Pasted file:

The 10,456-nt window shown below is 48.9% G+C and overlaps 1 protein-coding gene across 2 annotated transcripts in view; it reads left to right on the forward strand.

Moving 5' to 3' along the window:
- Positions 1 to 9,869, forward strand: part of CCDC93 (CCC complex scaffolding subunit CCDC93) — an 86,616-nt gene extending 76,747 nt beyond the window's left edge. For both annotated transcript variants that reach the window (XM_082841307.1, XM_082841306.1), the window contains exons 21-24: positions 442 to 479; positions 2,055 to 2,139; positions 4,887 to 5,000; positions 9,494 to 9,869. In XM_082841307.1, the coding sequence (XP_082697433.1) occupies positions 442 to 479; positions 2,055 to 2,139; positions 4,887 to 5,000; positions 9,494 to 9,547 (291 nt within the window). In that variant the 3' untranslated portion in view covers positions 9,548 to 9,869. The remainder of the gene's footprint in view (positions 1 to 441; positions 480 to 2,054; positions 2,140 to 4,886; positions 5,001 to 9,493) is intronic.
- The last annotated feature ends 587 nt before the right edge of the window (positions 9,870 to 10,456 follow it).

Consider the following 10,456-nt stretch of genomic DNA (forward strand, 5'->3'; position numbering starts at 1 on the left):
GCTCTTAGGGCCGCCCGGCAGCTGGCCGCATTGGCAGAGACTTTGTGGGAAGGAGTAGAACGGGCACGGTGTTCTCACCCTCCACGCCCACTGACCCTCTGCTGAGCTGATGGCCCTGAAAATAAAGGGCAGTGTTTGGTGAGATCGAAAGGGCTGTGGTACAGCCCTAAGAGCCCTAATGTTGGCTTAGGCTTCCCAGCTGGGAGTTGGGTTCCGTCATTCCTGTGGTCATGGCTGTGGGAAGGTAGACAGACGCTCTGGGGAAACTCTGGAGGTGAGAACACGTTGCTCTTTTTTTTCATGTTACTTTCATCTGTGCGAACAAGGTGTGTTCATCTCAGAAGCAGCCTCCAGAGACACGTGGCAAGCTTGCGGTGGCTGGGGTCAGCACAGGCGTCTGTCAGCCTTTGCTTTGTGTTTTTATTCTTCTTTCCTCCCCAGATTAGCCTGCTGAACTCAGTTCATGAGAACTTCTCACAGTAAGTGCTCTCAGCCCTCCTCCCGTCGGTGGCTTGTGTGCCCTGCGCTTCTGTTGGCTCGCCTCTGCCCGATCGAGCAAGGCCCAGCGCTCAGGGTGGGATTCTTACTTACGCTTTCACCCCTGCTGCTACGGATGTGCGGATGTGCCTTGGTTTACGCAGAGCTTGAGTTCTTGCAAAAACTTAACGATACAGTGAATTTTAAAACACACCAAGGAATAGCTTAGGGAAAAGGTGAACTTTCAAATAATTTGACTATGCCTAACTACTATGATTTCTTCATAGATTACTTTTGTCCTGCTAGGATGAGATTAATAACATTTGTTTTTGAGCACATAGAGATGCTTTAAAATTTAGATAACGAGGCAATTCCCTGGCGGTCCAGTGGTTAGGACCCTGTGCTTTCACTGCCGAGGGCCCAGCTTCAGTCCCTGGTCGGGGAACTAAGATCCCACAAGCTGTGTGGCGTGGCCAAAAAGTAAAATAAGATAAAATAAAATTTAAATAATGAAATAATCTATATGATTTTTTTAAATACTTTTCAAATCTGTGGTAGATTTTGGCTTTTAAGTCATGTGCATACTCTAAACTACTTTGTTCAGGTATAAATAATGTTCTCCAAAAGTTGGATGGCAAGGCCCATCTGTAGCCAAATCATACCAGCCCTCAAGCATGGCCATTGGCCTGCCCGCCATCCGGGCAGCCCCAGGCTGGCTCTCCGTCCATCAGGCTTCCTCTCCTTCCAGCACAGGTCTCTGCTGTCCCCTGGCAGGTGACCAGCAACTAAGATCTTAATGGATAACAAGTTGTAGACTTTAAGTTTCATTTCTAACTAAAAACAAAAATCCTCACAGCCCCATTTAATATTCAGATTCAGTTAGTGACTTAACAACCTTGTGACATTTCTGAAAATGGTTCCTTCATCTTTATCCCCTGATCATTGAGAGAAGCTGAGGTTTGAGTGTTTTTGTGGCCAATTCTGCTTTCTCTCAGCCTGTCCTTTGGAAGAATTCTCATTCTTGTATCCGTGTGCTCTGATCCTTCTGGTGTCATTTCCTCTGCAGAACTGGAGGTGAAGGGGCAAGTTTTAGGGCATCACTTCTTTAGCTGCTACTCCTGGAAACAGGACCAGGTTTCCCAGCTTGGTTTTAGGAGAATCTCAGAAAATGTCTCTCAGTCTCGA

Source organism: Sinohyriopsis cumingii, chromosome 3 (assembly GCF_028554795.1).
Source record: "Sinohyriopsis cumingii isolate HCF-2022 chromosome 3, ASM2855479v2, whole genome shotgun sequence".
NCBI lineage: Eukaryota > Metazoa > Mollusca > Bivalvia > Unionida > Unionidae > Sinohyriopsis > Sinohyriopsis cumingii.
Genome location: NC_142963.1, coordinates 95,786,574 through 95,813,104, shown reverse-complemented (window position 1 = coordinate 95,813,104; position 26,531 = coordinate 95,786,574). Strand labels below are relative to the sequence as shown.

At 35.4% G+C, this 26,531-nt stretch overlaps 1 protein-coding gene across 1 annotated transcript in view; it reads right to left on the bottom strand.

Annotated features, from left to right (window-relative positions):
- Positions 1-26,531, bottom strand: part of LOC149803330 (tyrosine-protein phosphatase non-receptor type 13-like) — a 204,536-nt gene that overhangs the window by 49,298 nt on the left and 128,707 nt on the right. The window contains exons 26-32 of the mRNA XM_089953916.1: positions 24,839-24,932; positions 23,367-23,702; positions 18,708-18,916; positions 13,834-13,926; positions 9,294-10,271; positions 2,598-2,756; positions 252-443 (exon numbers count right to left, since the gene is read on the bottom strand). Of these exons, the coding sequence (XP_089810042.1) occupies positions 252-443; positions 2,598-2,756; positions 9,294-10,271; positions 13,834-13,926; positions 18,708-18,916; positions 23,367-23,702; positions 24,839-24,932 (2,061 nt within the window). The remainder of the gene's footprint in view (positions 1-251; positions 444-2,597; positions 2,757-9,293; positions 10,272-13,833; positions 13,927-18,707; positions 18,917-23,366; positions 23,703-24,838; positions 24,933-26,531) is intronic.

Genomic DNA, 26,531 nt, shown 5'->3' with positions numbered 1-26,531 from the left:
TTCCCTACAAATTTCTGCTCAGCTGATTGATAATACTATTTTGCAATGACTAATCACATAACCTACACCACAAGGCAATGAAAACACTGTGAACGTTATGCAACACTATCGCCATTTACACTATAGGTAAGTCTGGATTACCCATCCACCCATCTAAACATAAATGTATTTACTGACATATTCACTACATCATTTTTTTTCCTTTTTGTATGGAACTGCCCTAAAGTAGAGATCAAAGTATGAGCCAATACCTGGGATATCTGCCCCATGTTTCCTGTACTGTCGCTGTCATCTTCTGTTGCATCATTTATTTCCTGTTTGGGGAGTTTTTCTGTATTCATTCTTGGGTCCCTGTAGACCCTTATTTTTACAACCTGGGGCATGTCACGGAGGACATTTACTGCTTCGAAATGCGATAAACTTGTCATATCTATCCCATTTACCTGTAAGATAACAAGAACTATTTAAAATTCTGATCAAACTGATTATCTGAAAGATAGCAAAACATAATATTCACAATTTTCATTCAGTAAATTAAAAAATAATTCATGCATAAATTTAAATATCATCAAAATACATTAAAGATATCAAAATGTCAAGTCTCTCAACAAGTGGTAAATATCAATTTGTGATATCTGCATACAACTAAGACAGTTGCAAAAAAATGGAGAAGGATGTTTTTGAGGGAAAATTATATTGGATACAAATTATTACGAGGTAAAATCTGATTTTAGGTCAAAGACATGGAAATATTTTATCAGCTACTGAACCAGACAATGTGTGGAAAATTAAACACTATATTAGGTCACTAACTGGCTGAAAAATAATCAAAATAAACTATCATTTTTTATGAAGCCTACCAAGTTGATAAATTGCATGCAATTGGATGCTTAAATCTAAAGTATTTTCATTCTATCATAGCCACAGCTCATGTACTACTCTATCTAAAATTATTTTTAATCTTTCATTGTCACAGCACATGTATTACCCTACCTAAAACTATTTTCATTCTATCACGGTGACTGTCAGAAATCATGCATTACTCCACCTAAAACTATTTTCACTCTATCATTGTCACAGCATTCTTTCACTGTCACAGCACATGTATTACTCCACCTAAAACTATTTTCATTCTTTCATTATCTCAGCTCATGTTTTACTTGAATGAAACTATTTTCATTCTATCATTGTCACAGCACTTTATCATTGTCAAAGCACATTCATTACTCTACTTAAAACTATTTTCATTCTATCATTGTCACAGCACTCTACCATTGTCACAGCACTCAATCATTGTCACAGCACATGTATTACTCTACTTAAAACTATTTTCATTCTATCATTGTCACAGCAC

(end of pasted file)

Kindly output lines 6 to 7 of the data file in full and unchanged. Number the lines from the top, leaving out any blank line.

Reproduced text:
GCTCTTAGGGCCGCCCGGCAGCTGGCCGCATTGGCAGAGACTTTGTGGGAAGGAGTAGAACGGGCACGGTGTTCTCACCCTCCACGCCCACTGACCCTCTGCTGAGCTGATGGCCCTGAAAATAAAGGGCAGTGTTTGGTGAGATCGAAAGGGCTGTGGTACAGCCCTAAGAGCCCTAATGTTGGCTTAGGCTTCCCAGCTGGGAGTTGGGTTCCGTCATTCCTGTGGTCATGGCTGTGGGAAGGTAGACAGACGCTCTGGGGAAACTCTGGAGGTGAGAACACGTTGCTCTTTTTTTTCATGTTACTTTCATCTGTGCGAACAAGGTGTGTTCATCTCAGAAGCAGCCTCCAGAGACACGTGGCAAGCTTGCGGTGGCTGGGGTCAGCACAGGCGTCTGTCAGCCTTTGCTTTGTGTTTTTATTCTTCTTTCCTCCCCAGATTAGCCTGCTGAACTCAGTTCATGAGAACTTCTCACAGTAAGTGCTCTCAGCCCTCCTCCCGTCGGTGGCTTGTGTGCCCTGCGCTTCTGTTGGCTCGCCTCTGCCCGATCGAGCAAGGCCCAGCGCTCAGGGTGGGATTCTTACTTACGCTTTCACCCCTGCTGCTACGGATGTGCGGATGTGCCTTGGTTTACGCAGAGCTTGAGTTCTTGCAAAAACTTAACGATACAGTGAATTTTAAAACACACCAAGGAATAGCTTAGGGAAAAGGTGAACTTTCAAATAATTTGACTATGCCTAACTACTATGATTTCTTCATAGATTACTTTTGTCCTGCTAGGATGAGATTAATAACATTTGTTTTTGAGCACATAGAGATGCTTTAAAATTTAGATAACGAGGCAATTCCCTGGCGGTCCAGTGGTTAGGACCCTGTGCTTTCACTGCCGAGGGCCCAGCTTCAGTCCCTGGTCGGGGAACTAAGATCCCACAAGCTGTGTGGCGTGGCCAAAAAGTAAAATAAGATAAAATAAAATTTAAATAATGAAATAATCTATATGATTTTTTTAAATACTTTTCAAATCTGTGGTAGATTTTGGCTTTTAAGTCATGTGCATACTCTAAACTACTTTGTTCAGGTATAAATAATGTTCTCCAAAAGTTGGATGGCAAGGCCCATCTGTAGCCAAATCATACCAGCCCTCAAGCATGGCCATTGGCCTGCCCGCCATCCGGGCAGCCCCAGGCTGGCTCTCCGTCCATCAGGCTTCCTCTCCTTCCAGCACAGGTCTCTGCTGTCCCCTGGCAGGTGACCAGCAACTAAGATCTTAATGGATAACAAGTTGTAGACTTTAAGTTTCATTTCTAACTAAAAACAAAAATCCTCACAGCCCCATTTAATATTCAGATTCAGTTAGTGACTTAACAACCTTGTGACATTTCTGAAAATGGTTCCTTCATCTTTATCCCCTGATCATTGAGAGAAGCTGAGGTTTGAGTGTTTTTGTGGCCAATTCTGCTTTCTCTCAGCCTGTCCTTTGGAAGAATTCTCATTCTTGTATCCGTGTGCTCTGATCCTTCTGGTGTCATTTCCTCTGCAGAACTGGAGGTGAAGGGGCAAGTTTTAGGGCATCACTTCTTTAGCTGCTACTCCTGGAAACAGGACCAGGTTTCCCAGCTTGGTTTTAGGAGAATCTCAGAAAATGTCTCTCAGTCTCGA

Source organism: Sinohyriopsis cumingii, chromosome 3 (assembly GCF_028554795.1).